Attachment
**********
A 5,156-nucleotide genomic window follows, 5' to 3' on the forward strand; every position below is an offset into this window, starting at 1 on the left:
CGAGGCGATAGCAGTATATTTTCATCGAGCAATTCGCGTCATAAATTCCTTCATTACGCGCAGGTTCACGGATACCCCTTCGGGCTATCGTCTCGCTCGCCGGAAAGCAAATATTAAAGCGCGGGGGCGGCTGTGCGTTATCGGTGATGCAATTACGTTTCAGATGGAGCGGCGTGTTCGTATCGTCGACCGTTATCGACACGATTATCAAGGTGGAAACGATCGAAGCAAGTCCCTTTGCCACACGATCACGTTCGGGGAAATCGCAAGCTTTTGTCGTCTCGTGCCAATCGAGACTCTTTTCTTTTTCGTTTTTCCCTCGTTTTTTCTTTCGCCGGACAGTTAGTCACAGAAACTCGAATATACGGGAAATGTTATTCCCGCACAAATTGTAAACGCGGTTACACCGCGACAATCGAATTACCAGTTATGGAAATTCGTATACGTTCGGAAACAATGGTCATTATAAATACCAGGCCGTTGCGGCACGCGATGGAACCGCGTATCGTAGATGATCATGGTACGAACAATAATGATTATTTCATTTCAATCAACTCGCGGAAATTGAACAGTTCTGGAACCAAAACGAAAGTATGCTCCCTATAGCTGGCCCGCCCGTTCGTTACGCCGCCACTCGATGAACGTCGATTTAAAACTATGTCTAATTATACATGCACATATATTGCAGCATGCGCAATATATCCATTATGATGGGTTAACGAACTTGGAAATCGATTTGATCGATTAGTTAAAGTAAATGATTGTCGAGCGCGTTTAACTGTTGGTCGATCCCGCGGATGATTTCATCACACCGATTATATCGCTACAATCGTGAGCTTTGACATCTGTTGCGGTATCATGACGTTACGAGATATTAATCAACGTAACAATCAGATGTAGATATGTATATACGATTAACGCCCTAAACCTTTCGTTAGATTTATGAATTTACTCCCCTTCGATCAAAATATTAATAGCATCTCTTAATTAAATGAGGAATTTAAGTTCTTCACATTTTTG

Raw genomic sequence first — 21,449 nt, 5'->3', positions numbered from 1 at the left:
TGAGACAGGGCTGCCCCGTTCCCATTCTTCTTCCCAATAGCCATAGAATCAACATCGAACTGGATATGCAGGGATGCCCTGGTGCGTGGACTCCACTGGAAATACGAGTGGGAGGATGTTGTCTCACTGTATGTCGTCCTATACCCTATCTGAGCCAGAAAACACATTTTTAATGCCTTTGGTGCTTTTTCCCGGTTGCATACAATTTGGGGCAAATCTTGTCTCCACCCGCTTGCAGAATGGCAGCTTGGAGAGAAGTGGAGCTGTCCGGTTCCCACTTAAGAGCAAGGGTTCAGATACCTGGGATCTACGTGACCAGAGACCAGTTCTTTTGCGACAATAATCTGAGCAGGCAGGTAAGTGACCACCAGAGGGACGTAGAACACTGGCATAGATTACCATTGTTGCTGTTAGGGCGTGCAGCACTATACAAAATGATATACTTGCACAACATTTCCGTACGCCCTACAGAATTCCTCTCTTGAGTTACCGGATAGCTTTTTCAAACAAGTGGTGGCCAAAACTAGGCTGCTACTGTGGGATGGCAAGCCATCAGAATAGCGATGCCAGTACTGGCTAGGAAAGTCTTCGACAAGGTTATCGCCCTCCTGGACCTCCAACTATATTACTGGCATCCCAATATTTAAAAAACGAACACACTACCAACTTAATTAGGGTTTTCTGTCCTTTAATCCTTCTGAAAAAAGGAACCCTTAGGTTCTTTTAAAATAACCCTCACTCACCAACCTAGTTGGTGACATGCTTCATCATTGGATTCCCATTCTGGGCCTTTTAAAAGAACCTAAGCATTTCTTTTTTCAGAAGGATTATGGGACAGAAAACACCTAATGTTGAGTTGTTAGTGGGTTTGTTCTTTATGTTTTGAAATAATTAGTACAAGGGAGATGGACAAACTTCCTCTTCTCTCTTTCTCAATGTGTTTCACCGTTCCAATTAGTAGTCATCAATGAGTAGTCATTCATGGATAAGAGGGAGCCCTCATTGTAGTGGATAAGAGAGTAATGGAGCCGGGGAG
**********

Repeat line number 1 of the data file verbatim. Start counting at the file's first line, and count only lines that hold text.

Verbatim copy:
A 5,156-nucleotide genomic window follows, 5' to 3' on the forward strand; every position below is an offset into this window, starting at 1 on the left: